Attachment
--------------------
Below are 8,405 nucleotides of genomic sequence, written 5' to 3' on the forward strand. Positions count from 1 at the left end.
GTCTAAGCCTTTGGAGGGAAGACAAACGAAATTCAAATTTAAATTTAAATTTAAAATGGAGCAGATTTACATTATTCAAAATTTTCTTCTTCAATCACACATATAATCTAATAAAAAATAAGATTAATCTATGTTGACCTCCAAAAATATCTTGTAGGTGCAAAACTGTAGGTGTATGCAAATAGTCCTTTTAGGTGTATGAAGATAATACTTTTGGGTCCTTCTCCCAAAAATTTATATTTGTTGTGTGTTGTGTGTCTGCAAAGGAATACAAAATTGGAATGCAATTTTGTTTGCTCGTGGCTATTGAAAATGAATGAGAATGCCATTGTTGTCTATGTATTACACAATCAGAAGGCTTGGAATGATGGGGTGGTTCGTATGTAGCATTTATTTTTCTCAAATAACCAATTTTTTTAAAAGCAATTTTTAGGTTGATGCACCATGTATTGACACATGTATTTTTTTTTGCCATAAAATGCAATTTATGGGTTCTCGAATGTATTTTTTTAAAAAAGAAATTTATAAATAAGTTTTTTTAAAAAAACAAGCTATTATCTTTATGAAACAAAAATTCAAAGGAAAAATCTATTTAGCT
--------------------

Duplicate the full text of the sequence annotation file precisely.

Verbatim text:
Below are 8,405 nucleotides of genomic sequence, written 5' to 3' on the forward strand. Positions count from 1 at the left end.
GTCTAAGCCTTTGGAGGGAAGACAAACGAAATTCAAATTTAAATTTAAATTTAAAATGGAGCAGATTTACATTATTCAAAATTTTCTTCTTCAATCACACATATAATCTAATAAAAAATAAGATTAATCTATGTTGACCTCCAAAAATATCTTGTAGGTGCAAAACTGTAGGTGTATGCAAATAGTCCTTTTAGGTGTATGAAGATAATACTTTTGGGTCCTTCTCCCAAAAATTTATATTTGTTGTGTGTTGTGTGTCTGCAAAGGAATACAAAATTGGAATGCAATTTTGTTTGCTCGTGGCTATTGAAAATGAATGAGAATGCCATTGTTGTCTATGTATTACACAATCAGAAGGCTTGGAATGATGGGGTGGTTCGTATGTAGCATTTATTTTTCTCAAATAACCAATTTTTTTAAAAGCAATTTTTAGGTTGATGCACCATGTATTGACACATGTATTTTTTTTTGCCATAAAATGCAATTTATGGGTTCTCGAATGTATTTTTTTAAAAAAGAAATTTATAAATAAGTTTTTTTAAAAAAACAAGCTATTATCTTTATGAAACAAAAATTCAAAGGAAAAATCTATTTAGCT